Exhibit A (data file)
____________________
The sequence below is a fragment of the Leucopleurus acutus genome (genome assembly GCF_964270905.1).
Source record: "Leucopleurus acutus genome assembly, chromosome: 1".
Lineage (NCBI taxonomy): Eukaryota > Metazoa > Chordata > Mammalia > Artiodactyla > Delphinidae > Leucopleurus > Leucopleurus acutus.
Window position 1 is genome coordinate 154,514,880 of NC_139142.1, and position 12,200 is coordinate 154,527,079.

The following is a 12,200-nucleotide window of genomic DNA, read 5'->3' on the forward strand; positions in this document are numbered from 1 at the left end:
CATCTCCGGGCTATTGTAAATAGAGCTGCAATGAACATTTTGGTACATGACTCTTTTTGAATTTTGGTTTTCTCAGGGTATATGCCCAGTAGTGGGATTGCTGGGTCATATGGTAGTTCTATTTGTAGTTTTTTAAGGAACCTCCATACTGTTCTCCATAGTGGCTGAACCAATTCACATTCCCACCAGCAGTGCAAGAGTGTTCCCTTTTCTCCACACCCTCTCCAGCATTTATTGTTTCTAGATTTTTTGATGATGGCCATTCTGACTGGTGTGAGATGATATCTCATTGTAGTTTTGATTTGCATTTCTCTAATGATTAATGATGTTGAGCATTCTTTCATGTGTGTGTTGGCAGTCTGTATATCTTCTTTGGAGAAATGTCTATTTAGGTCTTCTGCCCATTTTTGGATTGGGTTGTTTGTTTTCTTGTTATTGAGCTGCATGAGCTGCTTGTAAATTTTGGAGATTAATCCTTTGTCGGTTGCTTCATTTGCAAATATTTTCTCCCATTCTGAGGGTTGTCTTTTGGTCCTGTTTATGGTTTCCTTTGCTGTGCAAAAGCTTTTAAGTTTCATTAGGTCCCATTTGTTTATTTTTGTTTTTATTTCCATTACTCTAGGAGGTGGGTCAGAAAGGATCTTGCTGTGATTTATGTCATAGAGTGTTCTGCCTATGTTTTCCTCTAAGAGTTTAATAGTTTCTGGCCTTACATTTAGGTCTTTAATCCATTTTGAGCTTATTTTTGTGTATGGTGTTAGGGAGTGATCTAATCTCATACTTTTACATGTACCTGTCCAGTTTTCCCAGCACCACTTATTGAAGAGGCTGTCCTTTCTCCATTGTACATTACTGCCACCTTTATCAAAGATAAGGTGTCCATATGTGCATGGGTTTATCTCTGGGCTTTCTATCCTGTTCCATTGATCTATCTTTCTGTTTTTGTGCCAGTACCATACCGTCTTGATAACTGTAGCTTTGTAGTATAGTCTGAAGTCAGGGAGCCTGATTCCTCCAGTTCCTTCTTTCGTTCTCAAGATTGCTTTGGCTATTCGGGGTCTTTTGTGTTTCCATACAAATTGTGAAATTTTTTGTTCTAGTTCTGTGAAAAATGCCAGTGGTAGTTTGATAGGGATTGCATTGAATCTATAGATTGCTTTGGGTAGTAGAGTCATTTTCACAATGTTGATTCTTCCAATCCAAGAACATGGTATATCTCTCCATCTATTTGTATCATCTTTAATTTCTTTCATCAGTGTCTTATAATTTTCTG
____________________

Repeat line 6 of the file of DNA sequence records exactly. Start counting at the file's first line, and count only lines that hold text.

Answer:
CATCTCCGGGCTATTGTAAATAGAGCTGCAATGAACATTTTGGTACATGACTCTTTTTGAATTTTGGTTTTCTCAGGGTATATGCCCAGTAGTGGGATTGCTGGGTCATATGGTAGTTCTATTTGTAGTTTTTTAAGGAACCTCCATACTGTTCTCCATAGTGGCTGAACCAATTCACATTCCCACCAGCAGTGCAAGAGTGTTCCCTTTTCTCCACACCCTCTCCAGCATTTATTGTTTCTAGATTTTTTGATGATGGCCATTCTGACTGGTGTGAGATGATATCTCATTGTAGTTTTGATTTGCATTTCTCTAATGATTAATGATGTTGAGCATTCTTTCATGTGTGTGTTGGCAGTCTGTATATCTTCTTTGGAGAAATGTCTATTTAGGTCTTCTGCCCATTTTTGGATTGGGTTGTTTGTTTTCTTGTTATTGAGCTGCATGAGCTGCTTGTAAATTTTGGAGATTAATCCTTTGTCGGTTGCTTCATTTGCAAATATTTTCTCCCATTCTGAGGGTTGTCTTTTGGTCCTGTTTATGGTTTCCTTTGCTGTGCAAAAGCTTTTAAGTTTCATTAGGTCCCATTTGTTTATTTTTGTTTTTATTTCCATTACTCTAGGAGGTGGGTCAGAAAGGATCTTGCTGTGATTTATGTCATAGAGTGTTCTGCCTATGTTTTCCTCTAAGAGTTTAATAGTTTCTGGCCTTACATTTAGGTCTTTAATCCATTTTGAGCTTATTTTTGTGTATGGTGTTAGGGAGTGATCTAATCTCATACTTTTACATGTACCTGTCCAGTTTTCCCAGCACCACTTATTGAAGAGGCTGTCCTTTCTCCATTGTACATTACTGCCACCTTTATCAAAGATAAGGTGTCCATATGTGCATGGGTTTATCTCTGGGCTTTCTATCCTGTTCCATTGATCTATCTTTCTGTTTTTGTGCCAGTACCATACCGTCTTGATAACTGTAGCTTTGTAGTATAGTCTGAAGTCAGGGAGCCTGATTCCTCCAGTTCCTTCTTTCGTTCTCAAGATTGCTTTGGCTATTCGGGGTCTTTTGTGTTTCCATACAAATTGTGAAATTTTTTGTTCTAGTTCTGTGAAAAATGCCAGTGGTAGTTTGATAGGGATTGCATTGAATCTATAGATTGCTTTGGGTAGTAGAGTCATTTTCACAATGTTGATTCTTCCAATCCAAGAACATGGTATATCTCTCCATCTATTTGTATCATCTTTAATTTCTTTCATCAGTGTCTTATAATTTTCTG